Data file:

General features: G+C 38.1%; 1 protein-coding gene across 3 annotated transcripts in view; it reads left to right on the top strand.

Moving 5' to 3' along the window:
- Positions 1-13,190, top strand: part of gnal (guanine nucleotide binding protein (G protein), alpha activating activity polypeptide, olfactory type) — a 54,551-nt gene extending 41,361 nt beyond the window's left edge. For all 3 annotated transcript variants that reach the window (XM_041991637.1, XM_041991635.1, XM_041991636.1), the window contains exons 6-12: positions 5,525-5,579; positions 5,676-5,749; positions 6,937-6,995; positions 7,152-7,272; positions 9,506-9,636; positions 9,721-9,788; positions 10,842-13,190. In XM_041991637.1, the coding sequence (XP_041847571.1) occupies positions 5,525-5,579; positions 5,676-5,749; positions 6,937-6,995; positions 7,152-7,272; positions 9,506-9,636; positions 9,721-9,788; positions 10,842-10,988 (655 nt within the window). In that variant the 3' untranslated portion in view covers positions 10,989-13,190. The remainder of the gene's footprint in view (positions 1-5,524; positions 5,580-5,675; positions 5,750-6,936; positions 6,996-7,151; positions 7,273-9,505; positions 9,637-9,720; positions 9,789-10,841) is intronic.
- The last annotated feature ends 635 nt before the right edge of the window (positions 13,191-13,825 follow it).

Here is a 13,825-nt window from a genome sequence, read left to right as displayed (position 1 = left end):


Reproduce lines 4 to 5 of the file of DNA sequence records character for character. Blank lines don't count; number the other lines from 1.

- The last annotated feature ends 635 nt before the right edge of the window (positions 13,191-13,825 follow it).

Here is a 13,825-nt window from a genome sequence, read left to right as displayed (position 1 = left end):